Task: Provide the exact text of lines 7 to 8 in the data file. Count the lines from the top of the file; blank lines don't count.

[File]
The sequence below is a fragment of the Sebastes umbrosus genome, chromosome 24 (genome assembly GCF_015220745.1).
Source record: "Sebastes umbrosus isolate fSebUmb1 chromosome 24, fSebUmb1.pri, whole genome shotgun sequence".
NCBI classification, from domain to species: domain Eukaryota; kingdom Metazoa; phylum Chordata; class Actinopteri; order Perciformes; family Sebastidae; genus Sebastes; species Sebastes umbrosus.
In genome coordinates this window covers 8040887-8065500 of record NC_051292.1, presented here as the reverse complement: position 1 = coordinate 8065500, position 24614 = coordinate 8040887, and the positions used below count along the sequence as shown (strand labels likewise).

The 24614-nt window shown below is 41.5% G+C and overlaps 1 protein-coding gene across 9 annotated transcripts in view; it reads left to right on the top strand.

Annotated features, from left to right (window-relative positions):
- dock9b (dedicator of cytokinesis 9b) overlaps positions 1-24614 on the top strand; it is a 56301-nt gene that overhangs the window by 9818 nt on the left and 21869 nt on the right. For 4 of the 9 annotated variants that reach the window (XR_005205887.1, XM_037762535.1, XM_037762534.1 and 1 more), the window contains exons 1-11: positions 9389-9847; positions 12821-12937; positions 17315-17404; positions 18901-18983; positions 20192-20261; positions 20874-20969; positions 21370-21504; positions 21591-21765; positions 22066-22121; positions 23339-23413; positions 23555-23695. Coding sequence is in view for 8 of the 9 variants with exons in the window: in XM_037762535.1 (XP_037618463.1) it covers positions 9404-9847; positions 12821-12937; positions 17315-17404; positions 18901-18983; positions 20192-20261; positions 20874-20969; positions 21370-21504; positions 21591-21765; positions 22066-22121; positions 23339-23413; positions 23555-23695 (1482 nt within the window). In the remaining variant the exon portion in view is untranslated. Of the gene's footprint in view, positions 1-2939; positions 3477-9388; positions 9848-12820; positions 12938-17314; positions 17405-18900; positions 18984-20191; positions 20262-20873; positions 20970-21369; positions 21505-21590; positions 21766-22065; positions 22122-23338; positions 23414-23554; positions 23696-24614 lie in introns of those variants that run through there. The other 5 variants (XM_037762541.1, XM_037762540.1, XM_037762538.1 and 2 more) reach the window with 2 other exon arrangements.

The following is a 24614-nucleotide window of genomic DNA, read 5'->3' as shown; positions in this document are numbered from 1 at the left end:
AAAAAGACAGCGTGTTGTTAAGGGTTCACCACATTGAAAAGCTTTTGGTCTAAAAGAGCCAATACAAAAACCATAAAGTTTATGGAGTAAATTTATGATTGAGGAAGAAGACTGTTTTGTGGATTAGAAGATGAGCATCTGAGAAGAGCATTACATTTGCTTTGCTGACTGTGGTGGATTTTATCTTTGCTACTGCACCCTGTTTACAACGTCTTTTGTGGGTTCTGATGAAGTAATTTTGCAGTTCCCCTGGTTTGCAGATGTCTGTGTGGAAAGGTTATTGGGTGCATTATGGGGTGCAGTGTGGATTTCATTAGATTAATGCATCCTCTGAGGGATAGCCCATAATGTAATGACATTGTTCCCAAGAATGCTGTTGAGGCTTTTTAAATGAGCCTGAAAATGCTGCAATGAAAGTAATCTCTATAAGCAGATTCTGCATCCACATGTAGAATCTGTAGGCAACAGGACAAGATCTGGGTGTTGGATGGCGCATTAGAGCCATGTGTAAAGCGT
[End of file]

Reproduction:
- dock9b (dedicator of cytokinesis 9b) overlaps positions 1-24614 on the top strand; it is a 56301-nt gene that overhangs the window by 9818 nt on the left and 21869 nt on the right. For 4 of the 9 annotated variants that reach the window (XR_005205887.1, XM_037762535.1, XM_037762534.1 and 1 more), the window contains exons 1-11: positions 9389-9847; positions 12821-12937; positions 17315-17404; positions 18901-18983; positions 20192-20261; positions 20874-20969; positions 21370-21504; positions 21591-21765; positions 22066-22121; positions 23339-23413; positions 23555-23695. Coding sequence is in view for 8 of the 9 variants with exons in the window: in XM_037762535.1 (XP_037618463.1) it covers positions 9404-9847; positions 12821-12937; positions 17315-17404; positions 18901-18983; positions 20192-20261; positions 20874-20969; positions 21370-21504; positions 21591-21765; positions 22066-22121; positions 23339-23413; positions 23555-23695 (1482 nt within the window). In the remaining variant the exon portion in view is untranslated. Of the gene's footprint in view, positions 1-2939; positions 3477-9388; positions 9848-12820; positions 12938-17314; positions 17405-18900; positions 18984-20191; positions 20262-20873; positions 20970-21369; positions 21505-21590; positions 21766-22065; positions 22122-23338; positions 23414-23554; positions 23696-24614 lie in introns of those variants that run through there. The other 5 variants (XM_037762541.1, XM_037762540.1, XM_037762538.1 and 2 more) reach the window with 2 other exon arrangements.

The following is a 24614-nucleotide window of genomic DNA, read 5'->3' as shown; positions in this document are numbered from 1 at the left end: